That's one of the things I'm attempting to solve. I always find it wholely unsatisfactory when I see a landscape featuring a pond surrounded by sparse and obviously non-riparian plantings. This is usually because the rest of the landscape is totally disconnected from what would otherwise be pond's or stream's water table. While I've seen plenty of examples in nature where a water feature is surrounded by non-riparian vegetation, most of these have been up in the high mountains of the Sierra-Cascades where the hydrology is radically different from what most of us observe in the lowlands. Still, when I design and install a water feature in my own garden one of these days, I'd like the surrounding plantings to be hydrologically connected to the pond/stream. I just have to figure out how to do this without losing too much water and without having too much detritis washing into the water and clogging up the works.

    >(though the wonderful, luscious weather of the PNW may make that a moot point).

    Contrary to pouplar belief, the PNW is not constantly wet, although many of us are content to let everyone else believe that. For the most part, summer is warm and dry.
     
  14. Liz

    Liz Well-Known Member 10 Years

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    Location:
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    Would Hydrangeas work. We have our usual christmas flowering (down under) happening at the moment and they are beautiful. Mine are under apple trees and because I don't always get the pruning done one of them is way up in the branches and looks really lovely. My pond is sourrounded by our native ferns (many shapes). The grass idea sounds good and I may incorperate that along with some long strappy iris that I have growing around my bathtub pond sunk into a bank with garden built around it. We have a lovely thing here that looks like a moss but needs full sun to grow. It colonises rocks logs and looks like big cushions.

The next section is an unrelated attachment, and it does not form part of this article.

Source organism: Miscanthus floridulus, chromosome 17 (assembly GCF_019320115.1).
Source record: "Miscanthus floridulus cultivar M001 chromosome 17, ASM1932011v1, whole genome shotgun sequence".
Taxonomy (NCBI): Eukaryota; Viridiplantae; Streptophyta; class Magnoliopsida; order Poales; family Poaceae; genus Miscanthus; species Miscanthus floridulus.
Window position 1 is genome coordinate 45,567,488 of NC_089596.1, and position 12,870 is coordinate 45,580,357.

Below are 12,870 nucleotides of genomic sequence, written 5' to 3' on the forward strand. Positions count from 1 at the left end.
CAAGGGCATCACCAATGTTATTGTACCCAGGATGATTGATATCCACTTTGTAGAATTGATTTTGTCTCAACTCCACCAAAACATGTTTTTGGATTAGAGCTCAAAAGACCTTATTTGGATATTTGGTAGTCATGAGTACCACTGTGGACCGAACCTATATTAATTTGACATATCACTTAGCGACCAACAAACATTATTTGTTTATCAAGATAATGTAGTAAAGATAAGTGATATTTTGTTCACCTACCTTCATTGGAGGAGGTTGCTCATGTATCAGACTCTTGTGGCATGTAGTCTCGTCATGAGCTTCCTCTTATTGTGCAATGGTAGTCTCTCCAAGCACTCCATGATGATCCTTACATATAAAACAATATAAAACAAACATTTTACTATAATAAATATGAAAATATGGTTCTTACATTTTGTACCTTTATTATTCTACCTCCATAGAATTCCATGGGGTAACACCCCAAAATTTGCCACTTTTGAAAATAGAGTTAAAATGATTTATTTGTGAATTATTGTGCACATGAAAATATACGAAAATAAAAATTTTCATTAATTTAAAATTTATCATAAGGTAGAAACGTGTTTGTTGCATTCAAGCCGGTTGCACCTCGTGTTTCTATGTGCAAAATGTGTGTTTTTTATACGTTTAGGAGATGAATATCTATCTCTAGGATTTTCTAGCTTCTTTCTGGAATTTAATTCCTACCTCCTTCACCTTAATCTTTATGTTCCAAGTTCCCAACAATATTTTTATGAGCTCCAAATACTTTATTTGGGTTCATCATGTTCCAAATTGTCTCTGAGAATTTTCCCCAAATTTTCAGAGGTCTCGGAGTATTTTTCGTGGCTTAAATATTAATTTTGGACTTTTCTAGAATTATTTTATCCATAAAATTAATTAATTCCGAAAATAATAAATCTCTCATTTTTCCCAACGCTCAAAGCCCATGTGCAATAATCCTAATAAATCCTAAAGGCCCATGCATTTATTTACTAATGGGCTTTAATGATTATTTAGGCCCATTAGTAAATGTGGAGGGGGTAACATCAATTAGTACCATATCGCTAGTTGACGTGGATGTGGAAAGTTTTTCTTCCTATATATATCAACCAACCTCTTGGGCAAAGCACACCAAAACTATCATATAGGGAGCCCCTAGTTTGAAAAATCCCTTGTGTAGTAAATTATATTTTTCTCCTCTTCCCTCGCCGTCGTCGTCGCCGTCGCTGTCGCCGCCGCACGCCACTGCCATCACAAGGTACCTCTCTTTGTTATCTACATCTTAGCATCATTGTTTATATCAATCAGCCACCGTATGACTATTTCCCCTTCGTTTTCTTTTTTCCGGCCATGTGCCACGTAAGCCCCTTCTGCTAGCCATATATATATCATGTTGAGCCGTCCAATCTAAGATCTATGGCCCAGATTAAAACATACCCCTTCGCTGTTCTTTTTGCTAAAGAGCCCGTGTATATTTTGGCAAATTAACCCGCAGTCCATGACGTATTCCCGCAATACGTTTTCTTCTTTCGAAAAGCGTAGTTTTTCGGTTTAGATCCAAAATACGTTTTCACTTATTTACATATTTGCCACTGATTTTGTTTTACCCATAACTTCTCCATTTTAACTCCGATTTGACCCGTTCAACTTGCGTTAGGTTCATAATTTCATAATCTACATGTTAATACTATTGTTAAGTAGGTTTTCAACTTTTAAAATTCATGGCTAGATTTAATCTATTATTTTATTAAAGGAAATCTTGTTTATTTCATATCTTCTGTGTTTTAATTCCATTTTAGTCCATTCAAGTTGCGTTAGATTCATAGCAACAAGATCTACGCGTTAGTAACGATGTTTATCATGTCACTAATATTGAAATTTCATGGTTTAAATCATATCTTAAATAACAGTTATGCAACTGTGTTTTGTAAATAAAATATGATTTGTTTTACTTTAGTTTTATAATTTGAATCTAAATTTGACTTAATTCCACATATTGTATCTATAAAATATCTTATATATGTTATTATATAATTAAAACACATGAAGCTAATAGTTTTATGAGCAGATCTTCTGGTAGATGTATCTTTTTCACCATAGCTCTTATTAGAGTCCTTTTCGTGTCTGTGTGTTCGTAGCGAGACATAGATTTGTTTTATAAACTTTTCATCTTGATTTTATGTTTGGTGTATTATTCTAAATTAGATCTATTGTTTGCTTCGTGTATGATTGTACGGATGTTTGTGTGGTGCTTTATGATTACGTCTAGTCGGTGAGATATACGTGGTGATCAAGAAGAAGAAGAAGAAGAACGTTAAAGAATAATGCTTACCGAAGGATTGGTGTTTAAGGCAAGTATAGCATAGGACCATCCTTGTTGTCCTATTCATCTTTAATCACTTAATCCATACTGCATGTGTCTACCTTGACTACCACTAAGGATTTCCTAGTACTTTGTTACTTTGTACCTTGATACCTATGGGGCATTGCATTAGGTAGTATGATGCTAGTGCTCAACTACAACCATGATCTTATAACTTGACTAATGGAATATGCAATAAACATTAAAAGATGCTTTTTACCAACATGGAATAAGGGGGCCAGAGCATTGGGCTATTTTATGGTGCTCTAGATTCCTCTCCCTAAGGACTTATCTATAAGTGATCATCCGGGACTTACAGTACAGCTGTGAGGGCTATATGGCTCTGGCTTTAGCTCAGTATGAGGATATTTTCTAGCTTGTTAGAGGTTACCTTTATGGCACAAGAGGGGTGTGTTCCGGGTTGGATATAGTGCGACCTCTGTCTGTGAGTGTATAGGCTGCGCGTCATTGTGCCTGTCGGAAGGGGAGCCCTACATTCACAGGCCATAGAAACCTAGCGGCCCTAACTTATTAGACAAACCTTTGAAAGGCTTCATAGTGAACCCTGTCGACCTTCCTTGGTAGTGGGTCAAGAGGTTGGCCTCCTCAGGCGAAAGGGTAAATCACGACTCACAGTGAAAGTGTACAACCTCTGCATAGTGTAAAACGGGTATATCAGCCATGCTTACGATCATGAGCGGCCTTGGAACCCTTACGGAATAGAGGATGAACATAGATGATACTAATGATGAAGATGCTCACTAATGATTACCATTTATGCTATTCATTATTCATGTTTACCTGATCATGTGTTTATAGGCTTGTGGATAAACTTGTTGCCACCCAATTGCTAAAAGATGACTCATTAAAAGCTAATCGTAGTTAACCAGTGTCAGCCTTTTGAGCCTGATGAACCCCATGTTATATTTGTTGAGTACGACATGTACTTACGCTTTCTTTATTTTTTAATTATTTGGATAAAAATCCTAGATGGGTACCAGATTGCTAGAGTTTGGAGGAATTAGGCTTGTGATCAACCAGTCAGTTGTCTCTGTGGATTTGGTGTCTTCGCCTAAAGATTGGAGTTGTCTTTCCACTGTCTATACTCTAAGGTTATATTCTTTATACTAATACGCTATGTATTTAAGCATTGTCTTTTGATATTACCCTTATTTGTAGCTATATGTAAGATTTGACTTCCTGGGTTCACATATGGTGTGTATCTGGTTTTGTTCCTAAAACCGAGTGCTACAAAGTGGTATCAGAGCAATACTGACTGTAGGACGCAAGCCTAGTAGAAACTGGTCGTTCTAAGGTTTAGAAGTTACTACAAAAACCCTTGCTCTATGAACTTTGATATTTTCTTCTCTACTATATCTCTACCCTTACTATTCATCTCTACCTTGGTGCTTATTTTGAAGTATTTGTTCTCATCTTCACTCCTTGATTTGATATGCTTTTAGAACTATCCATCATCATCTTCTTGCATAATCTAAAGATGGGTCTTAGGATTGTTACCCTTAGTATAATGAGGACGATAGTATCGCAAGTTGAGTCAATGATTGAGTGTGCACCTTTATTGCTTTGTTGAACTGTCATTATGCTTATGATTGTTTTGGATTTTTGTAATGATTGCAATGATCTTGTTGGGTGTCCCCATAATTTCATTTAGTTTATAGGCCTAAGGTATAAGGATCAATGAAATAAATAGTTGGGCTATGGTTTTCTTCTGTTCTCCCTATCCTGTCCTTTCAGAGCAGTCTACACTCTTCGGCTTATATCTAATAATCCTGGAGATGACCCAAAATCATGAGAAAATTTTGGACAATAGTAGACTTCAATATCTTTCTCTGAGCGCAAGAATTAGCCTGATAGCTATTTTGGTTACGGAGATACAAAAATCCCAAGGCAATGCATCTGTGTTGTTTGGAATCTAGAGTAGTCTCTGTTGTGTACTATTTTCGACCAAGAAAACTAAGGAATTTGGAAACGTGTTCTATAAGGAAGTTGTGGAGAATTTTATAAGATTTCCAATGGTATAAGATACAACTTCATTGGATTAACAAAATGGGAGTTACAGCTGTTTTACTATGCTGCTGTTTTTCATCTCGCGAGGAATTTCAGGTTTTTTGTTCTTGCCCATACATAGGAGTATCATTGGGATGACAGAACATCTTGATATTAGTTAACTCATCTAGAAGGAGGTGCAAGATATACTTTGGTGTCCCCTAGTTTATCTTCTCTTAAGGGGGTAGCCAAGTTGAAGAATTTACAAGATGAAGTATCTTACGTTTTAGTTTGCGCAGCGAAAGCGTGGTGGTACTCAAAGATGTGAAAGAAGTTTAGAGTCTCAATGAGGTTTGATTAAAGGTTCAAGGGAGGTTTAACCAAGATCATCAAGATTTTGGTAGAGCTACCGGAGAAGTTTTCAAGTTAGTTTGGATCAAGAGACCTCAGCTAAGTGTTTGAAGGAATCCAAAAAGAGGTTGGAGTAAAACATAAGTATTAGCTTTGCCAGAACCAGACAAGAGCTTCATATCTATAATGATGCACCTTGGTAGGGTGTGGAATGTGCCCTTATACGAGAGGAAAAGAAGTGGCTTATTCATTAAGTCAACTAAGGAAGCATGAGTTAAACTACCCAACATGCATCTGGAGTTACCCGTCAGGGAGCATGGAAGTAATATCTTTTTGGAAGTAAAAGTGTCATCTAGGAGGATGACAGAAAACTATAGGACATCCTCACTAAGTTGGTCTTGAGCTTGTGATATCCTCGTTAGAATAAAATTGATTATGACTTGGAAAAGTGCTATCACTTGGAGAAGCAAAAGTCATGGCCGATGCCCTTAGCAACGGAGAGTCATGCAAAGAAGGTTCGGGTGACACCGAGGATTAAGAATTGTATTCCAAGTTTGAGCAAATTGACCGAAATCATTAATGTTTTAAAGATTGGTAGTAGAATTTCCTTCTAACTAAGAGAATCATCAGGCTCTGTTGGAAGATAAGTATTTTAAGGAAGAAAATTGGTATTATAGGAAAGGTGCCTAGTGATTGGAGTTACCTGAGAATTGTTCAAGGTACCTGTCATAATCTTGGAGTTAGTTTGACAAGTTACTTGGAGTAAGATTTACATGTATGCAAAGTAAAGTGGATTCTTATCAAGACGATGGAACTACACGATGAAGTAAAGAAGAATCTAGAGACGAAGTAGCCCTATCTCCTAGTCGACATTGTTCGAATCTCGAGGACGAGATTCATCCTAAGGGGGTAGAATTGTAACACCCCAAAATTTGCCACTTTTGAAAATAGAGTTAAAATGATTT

http://www.anbg.gov.au/gnp/gnp11/scleranthus-biflorus.html
    http://www.ausgarden.com.au/v/mcsee/aus/Scleranthus+biflorus+-+Twin+Flower+Knawel.jpg.html

    If the stones around your pond are loose could you sink some ground cover plants at random with some of the grasses. Just remebered have you thought of Mondo grass. some pics at this site

    http://hellohello.com.au/Mondo.html
    http://www.burkesbackyard.com.au/20.../grasses,_ground_covers_and_lawns/mondo_grass

    Liz
     
    Last edited: Dec 28, 2007
  15. unther

    unther Active Member

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    >Would Hydrangeas work. We have our usual christmas flowering (down under) happening at the moment and they are beautiful. Mine are under apple trees and because I don't always get the pruning done one of them is way up in the branches and looks really lovely.

    They would indeed. They grow very well here in the PNW. They are not, however, native here.

    >We have a lovely thing here that looks like a moss but needs full sun to grow. It colonises rocks logs and looks like big cushions.

    Scleranthus may be a bit of a challenge here in the PNW. They'll grow okay here in the northern Willamette Valley and I had one going for a couple of seasons once before it rotted. In SW BC, however, you may need to give extra attention to site preparation and maybe even provide shelter from the rain, of which SW BC received noticably more than does northern OR.

    >If the stones around your pond are loose could you sink some ground cover plants at random with some of the grasses. Just remebered have you thought of Mondo grass. some pics at this site

    I keep forgetting about grasses. I have to fight the exotic ones so much (especially that &*%^(_*&_ rhizomatous one), I usually can't bring myself to plant even the native ones. Try Deschampsia caespitosa. It's a well-behaved clumping species.